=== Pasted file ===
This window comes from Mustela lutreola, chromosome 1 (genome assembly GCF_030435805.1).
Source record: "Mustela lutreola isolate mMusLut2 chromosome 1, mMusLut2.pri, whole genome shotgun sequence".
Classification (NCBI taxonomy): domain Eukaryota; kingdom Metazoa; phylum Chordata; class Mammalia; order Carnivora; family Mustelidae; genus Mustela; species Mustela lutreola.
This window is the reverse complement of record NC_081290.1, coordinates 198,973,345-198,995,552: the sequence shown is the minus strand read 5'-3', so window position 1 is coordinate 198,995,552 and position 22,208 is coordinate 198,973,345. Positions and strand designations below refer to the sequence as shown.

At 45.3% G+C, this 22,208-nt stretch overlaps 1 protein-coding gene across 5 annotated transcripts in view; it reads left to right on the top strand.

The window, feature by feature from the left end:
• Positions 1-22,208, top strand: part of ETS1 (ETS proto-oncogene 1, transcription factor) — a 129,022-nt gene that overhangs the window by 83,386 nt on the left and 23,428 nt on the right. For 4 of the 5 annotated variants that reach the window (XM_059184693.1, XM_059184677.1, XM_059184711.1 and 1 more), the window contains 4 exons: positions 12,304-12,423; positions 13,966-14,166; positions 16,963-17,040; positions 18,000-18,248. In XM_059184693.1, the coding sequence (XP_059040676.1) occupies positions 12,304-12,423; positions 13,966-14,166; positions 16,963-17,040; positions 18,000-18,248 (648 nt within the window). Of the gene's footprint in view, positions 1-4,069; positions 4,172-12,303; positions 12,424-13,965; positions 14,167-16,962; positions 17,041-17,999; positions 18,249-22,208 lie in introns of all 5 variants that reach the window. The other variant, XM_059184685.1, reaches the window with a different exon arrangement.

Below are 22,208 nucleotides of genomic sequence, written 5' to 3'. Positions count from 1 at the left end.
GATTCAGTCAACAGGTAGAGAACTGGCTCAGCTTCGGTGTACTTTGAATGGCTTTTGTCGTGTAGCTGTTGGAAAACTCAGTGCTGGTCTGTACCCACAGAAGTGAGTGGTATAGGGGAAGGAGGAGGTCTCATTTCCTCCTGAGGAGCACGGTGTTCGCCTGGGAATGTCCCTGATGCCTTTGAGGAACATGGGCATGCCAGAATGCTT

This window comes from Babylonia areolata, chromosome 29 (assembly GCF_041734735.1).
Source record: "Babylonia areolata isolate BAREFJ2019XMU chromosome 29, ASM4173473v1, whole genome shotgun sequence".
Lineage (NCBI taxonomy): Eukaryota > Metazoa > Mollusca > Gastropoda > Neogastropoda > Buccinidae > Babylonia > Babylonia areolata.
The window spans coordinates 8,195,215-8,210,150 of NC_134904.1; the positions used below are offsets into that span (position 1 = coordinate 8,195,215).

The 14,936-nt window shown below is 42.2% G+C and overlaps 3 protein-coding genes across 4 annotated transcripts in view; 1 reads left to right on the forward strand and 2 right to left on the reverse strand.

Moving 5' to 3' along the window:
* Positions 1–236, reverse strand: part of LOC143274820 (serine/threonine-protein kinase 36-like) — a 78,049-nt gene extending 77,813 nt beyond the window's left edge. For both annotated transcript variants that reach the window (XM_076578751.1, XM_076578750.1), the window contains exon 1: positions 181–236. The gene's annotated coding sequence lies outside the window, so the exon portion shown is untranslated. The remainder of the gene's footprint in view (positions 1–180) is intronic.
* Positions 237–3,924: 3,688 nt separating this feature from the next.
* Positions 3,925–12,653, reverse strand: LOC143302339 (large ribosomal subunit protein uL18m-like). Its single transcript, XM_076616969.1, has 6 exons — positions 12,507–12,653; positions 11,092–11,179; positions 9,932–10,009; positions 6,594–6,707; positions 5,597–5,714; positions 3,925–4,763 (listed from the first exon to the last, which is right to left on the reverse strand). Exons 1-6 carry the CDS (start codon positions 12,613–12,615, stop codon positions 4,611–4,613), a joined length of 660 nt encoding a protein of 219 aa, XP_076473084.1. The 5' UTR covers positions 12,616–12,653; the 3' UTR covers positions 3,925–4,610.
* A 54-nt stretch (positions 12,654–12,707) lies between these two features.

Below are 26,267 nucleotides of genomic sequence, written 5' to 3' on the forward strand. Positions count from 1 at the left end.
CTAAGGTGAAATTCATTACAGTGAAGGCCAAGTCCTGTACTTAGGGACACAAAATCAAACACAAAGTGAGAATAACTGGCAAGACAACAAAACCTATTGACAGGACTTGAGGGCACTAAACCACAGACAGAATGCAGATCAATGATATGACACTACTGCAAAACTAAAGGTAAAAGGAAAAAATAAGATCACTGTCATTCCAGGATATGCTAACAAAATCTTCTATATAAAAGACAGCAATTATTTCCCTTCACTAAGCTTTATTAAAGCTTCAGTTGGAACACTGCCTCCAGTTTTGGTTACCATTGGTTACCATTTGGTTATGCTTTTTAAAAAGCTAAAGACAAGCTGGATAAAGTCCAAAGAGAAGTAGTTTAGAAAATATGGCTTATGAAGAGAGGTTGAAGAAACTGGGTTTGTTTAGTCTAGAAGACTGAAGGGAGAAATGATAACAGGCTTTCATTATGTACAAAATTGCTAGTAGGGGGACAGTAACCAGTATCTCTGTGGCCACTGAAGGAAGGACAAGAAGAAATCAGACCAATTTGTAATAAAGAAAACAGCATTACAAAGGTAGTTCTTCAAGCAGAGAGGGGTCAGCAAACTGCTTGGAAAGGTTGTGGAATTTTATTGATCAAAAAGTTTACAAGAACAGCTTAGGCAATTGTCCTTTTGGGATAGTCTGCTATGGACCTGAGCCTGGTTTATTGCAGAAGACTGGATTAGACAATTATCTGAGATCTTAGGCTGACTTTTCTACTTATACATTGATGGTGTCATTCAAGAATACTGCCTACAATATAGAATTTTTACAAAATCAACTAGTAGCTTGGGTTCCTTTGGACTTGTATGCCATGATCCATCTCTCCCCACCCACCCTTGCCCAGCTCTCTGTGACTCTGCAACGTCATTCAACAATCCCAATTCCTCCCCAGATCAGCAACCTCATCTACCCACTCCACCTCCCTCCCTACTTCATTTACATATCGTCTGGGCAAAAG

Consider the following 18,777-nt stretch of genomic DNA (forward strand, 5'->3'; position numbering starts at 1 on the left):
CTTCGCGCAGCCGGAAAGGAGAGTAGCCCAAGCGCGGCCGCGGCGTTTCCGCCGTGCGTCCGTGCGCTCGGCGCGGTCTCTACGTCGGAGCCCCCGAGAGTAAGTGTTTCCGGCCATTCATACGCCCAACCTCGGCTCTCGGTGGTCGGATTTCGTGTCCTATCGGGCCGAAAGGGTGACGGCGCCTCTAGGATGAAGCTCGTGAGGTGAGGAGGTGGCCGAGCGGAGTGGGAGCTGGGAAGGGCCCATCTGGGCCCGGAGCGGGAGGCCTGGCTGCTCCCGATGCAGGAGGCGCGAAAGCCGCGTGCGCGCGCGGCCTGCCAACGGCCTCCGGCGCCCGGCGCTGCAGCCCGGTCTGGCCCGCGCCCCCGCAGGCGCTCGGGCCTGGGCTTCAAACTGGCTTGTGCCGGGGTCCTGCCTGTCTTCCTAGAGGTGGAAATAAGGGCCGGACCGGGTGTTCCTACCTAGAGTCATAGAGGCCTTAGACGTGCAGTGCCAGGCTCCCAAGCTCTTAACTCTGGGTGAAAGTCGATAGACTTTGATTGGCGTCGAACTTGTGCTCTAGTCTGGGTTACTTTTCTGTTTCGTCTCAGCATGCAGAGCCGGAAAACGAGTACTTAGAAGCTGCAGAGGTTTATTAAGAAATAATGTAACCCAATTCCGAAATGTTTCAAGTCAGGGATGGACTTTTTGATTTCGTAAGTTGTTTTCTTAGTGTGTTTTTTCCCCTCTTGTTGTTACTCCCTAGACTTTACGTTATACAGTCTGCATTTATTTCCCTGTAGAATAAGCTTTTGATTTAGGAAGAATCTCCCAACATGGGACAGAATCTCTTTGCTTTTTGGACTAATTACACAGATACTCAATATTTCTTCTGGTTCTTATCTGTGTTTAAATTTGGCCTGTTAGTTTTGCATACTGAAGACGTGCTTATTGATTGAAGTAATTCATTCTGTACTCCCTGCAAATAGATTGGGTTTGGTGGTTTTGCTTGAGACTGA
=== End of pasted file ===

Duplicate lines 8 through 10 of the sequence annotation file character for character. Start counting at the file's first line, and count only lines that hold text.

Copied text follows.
Below are 22,208 nucleotides of genomic sequence, written 5' to 3'. Positions count from 1 at the left end.
GATTCAGTCAACAGGTAGAGAACTGGCTCAGCTTCGGTGTACTTTGAATGGCTTTTGTCGTGTAGCTGTTGGAAAACTCAGTGCTGGTCTGTACCCACAGAAGTGAGTGGTATAGGGGAAGGAGGAGGTCTCATTTCCTCCTGAGGAGCACGGTGTTCGCCTGGGAATGTCCCTGATGCCTTTGAGGAACATGGGCATGCCAGAATGCTT

This window comes from Babylonia areolata, chromosome 29 (assembly GCF_041734735.1).